On Monday at Bob "Turtle" Smith Stadium, it snowed a little and rained a lot. On Tuesday, the Maryland baseball team held an intrasquad scrimmage. This was very real progress.
In years past, before the Terps were back-to-back NCAA regional champions, before they had almost enough players drafted to fill a lineup, wintry precipitation might as well have been a bee infestation. They wouldn't dare play outside, not with the field a soggy mess, so to the indoor practice bubble they would go, a day out at their ballpark ruined.
On the list of things beyond Maryland coach John Szefc's control, Mother Nature is still unsurpassed. But the Terps are finding that with greater success, they can better prepare for that which they have little to no power over: the allure of big-money contracts in the pros; the invisible but inevitable grind of a long schedule; and, yes, the weather.
As star junior right-hander Mike Shawaryn talked Tuesday about the season ahead — the team, picked to finish second in the Big Ten Conference by the league's coaches, opens play Friday at Alabama — he stood on a field with a familiar look but unfamiliar qualities. There's the stadium's new artificial turf, yes, and enclosed home-team bullpen. But there's also the drainage system, for days just like Tuesday.
"I don't even know how many hours we spent having to rearrange plans, not being able to get out here" before this season, Shawaryn said. "But I know all those hours, whatever they are, they're not going to be in the future, and that's a cool thing to have."
They are material improvements befitting a Maryland program that perhaps has come further than any in college baseball over the past two years.
Entering the 2014 season, the Terps had last made the NCAA tournament in 1971. They rewrote their record books two springs ago — first Atlantic Coast Conference tournament final appearance since 1976, first 40-win season in program history, first NCAA regional title in program history — only to need even more Wite-Out after last season's march: a program-record 42 wins, another super-regional appearance, a program-record eight players drafted.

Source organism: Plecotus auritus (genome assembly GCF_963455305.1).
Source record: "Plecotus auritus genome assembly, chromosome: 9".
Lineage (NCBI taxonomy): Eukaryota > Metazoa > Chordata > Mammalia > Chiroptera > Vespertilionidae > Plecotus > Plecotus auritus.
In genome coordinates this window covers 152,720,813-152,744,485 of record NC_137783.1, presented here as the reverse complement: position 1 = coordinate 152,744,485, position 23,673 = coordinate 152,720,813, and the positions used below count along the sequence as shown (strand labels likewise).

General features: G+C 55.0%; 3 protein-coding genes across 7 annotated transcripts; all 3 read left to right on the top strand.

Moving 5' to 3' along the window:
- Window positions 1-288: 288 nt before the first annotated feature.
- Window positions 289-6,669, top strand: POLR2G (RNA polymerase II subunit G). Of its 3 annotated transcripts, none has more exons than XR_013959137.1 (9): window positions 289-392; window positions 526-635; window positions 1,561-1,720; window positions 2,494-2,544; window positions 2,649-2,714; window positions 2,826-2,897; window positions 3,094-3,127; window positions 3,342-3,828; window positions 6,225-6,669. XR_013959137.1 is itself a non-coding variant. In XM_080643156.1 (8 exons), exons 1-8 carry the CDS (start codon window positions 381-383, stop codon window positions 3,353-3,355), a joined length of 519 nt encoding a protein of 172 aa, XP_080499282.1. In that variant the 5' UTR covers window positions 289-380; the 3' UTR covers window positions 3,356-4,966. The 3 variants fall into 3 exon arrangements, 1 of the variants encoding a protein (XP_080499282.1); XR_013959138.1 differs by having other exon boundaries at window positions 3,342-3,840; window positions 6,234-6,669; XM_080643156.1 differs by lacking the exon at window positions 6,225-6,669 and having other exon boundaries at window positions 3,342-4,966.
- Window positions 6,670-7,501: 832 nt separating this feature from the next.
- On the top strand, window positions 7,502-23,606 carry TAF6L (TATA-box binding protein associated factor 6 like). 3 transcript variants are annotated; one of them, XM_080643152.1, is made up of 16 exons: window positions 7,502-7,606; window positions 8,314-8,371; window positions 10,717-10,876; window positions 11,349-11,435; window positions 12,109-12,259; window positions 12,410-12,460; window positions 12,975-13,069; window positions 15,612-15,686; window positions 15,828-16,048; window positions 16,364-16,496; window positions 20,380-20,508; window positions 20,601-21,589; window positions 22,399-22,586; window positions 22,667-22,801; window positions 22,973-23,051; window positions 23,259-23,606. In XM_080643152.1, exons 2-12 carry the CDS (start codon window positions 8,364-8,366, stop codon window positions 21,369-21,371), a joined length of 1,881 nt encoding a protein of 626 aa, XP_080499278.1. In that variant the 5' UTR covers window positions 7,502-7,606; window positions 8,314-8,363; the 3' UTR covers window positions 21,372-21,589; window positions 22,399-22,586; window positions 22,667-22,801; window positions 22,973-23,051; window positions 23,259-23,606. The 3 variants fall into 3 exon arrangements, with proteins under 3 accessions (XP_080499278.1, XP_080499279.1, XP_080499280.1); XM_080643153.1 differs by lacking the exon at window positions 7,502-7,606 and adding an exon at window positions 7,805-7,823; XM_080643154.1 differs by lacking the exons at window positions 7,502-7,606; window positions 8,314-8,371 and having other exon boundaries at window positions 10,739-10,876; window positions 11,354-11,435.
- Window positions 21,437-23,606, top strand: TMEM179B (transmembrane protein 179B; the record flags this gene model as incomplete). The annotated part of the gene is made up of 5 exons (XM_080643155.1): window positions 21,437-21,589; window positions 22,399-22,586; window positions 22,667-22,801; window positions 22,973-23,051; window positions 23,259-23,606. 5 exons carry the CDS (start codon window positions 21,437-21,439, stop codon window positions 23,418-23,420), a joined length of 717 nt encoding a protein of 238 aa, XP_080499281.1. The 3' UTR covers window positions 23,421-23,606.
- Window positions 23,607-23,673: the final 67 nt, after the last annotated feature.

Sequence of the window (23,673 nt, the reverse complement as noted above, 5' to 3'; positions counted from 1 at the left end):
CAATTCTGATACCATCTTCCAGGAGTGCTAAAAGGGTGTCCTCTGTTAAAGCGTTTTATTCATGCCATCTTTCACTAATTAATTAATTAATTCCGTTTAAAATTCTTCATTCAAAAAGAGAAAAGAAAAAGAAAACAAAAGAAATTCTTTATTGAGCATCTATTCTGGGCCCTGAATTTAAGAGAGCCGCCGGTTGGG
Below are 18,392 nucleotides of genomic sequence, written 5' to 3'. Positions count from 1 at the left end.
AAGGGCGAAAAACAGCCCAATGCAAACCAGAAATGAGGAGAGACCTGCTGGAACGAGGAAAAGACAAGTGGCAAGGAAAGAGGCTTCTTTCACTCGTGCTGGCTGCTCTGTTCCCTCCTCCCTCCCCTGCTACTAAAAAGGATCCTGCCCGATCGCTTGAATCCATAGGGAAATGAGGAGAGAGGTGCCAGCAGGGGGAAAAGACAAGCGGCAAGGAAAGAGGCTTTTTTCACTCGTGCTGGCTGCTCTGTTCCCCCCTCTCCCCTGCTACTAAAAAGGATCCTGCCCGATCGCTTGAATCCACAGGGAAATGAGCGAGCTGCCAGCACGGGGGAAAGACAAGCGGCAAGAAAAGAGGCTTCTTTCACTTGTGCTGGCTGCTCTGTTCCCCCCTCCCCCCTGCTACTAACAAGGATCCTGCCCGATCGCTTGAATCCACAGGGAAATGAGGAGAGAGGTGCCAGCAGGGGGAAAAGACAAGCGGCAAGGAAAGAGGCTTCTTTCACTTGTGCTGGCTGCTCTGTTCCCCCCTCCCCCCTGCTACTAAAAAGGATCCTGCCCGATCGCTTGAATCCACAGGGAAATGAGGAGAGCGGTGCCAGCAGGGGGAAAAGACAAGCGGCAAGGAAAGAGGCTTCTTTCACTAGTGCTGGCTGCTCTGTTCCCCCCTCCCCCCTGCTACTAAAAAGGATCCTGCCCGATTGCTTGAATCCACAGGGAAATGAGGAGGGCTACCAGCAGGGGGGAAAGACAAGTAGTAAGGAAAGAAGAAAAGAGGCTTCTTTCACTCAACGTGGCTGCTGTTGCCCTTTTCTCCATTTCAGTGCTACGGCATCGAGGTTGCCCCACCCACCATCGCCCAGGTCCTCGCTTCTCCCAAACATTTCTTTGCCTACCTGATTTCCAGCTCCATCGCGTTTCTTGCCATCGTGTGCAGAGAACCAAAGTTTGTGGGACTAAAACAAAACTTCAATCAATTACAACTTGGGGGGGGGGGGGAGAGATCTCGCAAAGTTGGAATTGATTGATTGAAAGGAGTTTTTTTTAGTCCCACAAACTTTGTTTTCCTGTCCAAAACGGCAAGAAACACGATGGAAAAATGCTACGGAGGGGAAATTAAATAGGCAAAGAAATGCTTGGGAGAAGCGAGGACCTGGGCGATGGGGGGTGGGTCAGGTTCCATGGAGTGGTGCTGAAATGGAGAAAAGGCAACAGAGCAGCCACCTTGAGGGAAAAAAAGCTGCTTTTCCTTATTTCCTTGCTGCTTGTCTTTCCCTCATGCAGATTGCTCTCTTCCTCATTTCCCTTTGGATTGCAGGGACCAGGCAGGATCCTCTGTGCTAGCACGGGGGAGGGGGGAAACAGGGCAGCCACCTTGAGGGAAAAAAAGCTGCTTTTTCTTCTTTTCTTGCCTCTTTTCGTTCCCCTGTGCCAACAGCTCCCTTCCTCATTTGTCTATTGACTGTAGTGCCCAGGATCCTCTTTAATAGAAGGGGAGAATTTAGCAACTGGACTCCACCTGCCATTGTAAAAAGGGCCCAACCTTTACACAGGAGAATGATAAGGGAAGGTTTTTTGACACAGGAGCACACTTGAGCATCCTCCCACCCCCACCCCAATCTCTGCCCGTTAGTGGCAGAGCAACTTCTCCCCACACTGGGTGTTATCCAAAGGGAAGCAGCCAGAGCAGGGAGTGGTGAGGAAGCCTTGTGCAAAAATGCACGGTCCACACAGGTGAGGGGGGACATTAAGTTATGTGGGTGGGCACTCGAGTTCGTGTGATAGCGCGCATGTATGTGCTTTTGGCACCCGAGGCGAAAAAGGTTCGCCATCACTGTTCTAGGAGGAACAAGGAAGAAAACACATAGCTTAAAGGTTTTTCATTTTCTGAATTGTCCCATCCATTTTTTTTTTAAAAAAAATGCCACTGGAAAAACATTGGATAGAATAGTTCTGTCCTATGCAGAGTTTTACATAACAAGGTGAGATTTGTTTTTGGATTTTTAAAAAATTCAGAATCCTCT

Now they must reload with what Baseball America rated as its second straight top-25 recruiting class.
"Unfortunately, our facilities weren't even close to what they should be," said redshirt senior left-hander Robert Galligan, whose career in College Park will have spanned the last season of former coach Erik Bakich and all four under Szefc. "I think that it's also just winning. If we were losing, they wouldn't be dumping this money into the program. They just wouldn't be doing it."
Not all renovations are in plain view. In 2013, Szefc's first season, the team unveiled the Eric Milton Family Clubhouse, funded largely by the former Maryland and major league pitcher.
There in the Varsity Team House, the Terps' previous lockers, metal and "spray-painted" black, Galligan joked, were so uninviting that the coaches "wouldn't even take the recruits up." Now they're cherrywood, with modern carpeting and flooring.
Other amenities are small but significant. Had a brutal workout? There are state-of-the-art tubs in the training room.
Elbow feeling sore? Throw a NormaTec sleeve over your arm to accelerate the recovery time.
Need some technique talk? A Maryland coach can pull up your throwing form on an iPad, line it up next to that of a major leaguer and show just where your hip drive is falling short. A video room in the team house, opened last season, might as well be another classroom.
"Nothing was there before I got here," sophomore outfielder Jamal Wade (St. Paul's) said of the video room.
The stadium face-lift is, in some ways, an equal-opportunity boon. Until the offseason construction, a pipe ran under left field, where the playing surface, unlike the synthetic-turf infield, was still grass. This particular pipe ran hot, however — so hot that it would melt the grass sod and make life downright swampy for left fielder Tim Lewis and anyone else at the position.
Fenway Park has The Green Monster; Bob "Turtle" Smith Stadium had Lewis Lane.
"People would walk in here and just laugh at us," Galligan said.
There are changes still to come, and Szefc hopes to have the final two phases of the program's facility renovations finished over the next 2 1/2 years. First up is an improved hitting-pitching facility adjacent to the ballpark, with work set to begin this summer.
Next comes a more ambitious plan: a complete replacing of the stadium bowl that has stood since 1965.
"We're kind of happy where it is," Szefc said, "having the first phase pretty much completed."
Of all the work done since the Terps came within two wins of a June trip to the College World Series, Maryland's outfield wall perhaps best represents where the program stands. It is finished, and yet still a work in progress. The wall has a new batter's eye in center field and stands farther from home plate, with black-and-white images of the team's post-regional-title dogpiles covering two of the panels.
But there is ample space left for greater jubilation, for more history to be made and documented.
"If we make it to Omaha," Shawaryn said, "there'll be another dogpile up there."